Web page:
Fig. 1
figure 1

A flowchart of patient complaint process in Croatia, according to Healthcare Act, Protection of Patients’ Rights Act and the statute of the Croatian Association for the Protection of Patient Rights. Patients can file a complaint to one or more institutions independently. European Court of Human Rights is outside the national framework, where patients can directly submit a complaint against the Republic of Croatia

Outside the institutional framework, the Croatian Association for the Protection of the Patients’ Rights (CAPR) is a non-profit, non-government organization that provides direct legal and expert advice to the patients [24]. CAPR is considered a key non-government organization dealing with patients’ rights in Croatia [27]. Finally, patients can also file complaints against the Republic of Croatia directly to the European Court of Human Rights if they think their rights, including patients’ rights, have been violated.

Study design

We used a cross-sectional, retrospective descriptive study design to analyse two cohorts of patients’ complaints: (1) annual reports of the county committees sent to the Croatian Ministry of Health, and (2) patient complaints received via an official email to the non-governmental CAPR.

Data sources

We analysed two sets of data: (1) reports submitted by 21 county committees to the Ministry of Health in 2017 and 2018, which we had obtained by a written request for public information [35] and (2) correspondence received via an official CAPR e-mail address in the same time period.

Data analysis

Annual reports to the Ministry of Health

Only aggregated data were available, organized into categories by the type of health care profession/institution. Data are presented as absolute numbers of complaints per county committee and the type of institution included in the report.

Complaints to CAPR

For queries submitted to the CAPR, we analysed the texts of all reports to identify the rights addressed by the complainants. We used ECPR as a checklist to evaluate the content of complaints. Two authors (JK, MV) discussed each individual complaint and mapped (categorized) the complaints to one or more of 14 ECPR categories of patients’ rights [1]. In cases of disagreement, the third author (AM) was consulted, and agreement was reached by consensus. In cases where a complainant reported a violation of several ECPR rights, we counted those reports as a violation for each right separately (e.g., a complaint that addressed rights 2, 6 and 8, was accounted for three times, respectively). If the letter to the CAPR was not a complaint but a general question or request for information, we classified it as such. We also extracted the data on the age and gender of the person in the report, location of the health facility, level of care, and the type of health facility (public or private). The data are presented as absolute numbers of ECPR rights violations and overall percentages.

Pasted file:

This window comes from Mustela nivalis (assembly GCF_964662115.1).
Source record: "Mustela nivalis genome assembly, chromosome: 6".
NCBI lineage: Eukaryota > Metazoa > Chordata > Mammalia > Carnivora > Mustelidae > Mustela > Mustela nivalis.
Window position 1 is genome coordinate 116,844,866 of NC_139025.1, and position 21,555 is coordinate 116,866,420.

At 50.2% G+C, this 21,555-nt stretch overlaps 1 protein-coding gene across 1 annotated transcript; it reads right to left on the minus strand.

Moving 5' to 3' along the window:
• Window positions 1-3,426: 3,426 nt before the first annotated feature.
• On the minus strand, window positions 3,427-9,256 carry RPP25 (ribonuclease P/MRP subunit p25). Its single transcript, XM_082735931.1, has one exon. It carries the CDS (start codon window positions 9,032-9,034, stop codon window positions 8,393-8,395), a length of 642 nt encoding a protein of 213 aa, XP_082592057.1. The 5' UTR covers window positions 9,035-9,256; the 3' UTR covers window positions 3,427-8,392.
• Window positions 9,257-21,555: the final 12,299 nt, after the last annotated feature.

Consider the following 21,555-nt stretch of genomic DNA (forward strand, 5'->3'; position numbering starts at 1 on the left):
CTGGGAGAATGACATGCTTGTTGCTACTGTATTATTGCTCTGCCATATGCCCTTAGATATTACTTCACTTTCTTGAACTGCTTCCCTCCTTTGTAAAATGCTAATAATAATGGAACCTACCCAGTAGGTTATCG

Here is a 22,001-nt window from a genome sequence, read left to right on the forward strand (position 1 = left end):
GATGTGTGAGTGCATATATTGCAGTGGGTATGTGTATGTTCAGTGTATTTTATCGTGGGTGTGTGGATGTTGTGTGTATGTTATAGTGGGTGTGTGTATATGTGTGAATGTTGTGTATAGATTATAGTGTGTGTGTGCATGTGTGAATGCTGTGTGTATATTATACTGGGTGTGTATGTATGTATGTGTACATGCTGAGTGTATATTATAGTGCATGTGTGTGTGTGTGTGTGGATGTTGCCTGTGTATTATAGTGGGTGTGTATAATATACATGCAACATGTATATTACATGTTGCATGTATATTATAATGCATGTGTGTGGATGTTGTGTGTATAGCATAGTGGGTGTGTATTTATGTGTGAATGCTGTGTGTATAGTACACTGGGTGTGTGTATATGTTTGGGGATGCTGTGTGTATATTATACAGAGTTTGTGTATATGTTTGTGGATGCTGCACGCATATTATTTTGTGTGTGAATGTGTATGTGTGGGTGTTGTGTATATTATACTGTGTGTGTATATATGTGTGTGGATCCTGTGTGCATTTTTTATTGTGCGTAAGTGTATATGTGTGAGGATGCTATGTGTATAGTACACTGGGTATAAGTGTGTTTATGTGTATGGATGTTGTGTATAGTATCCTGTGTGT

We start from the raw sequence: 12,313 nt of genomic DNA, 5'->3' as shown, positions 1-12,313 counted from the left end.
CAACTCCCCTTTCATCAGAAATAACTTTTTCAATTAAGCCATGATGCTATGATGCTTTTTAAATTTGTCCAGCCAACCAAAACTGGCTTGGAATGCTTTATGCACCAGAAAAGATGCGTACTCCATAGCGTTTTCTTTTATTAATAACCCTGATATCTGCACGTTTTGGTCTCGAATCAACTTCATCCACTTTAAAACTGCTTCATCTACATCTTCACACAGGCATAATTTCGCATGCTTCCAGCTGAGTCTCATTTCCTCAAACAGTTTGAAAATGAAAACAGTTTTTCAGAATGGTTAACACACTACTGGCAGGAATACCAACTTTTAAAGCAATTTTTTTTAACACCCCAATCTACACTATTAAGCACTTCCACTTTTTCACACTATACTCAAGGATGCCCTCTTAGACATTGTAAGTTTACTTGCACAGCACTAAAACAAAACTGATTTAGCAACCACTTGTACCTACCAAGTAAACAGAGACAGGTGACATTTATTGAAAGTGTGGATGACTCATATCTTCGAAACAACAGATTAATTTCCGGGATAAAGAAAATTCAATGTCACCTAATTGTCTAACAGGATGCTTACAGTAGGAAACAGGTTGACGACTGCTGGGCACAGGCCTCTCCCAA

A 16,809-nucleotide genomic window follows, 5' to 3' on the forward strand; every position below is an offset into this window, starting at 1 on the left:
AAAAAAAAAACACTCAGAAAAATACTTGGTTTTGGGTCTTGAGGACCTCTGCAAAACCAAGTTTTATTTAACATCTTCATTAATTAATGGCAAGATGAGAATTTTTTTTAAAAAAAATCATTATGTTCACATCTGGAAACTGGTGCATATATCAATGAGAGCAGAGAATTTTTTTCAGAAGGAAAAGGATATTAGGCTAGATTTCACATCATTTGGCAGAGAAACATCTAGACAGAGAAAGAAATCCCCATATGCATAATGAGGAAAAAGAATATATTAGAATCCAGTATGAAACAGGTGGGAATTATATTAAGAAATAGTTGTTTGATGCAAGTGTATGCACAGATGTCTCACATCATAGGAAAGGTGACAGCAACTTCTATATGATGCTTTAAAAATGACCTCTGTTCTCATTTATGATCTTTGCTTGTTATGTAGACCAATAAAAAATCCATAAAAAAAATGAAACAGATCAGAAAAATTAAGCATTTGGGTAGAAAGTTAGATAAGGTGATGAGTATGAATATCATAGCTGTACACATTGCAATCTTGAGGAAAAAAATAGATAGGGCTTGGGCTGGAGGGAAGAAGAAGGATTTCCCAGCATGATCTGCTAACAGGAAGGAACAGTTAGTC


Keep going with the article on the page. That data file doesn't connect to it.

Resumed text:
Ethical considerations

The official written reports of the regional authorities were available in an aggregated form and were publicly available. Classification of the complaints to the CAPR was performed on a fully anonymised dataset provided by the CAPR officer responsible for patients’ complaints and was analysed by the two authors who are CAPR members (JK and MV). The third author, who served as an adjudicator for unclear cases (AM) did not have access to the database but was consulted by the two authors who provided necessary and anonymous information on the issue in question. Gender of the complainants could be inferred from anonymized texts; as Croatian language has a grammatical gender.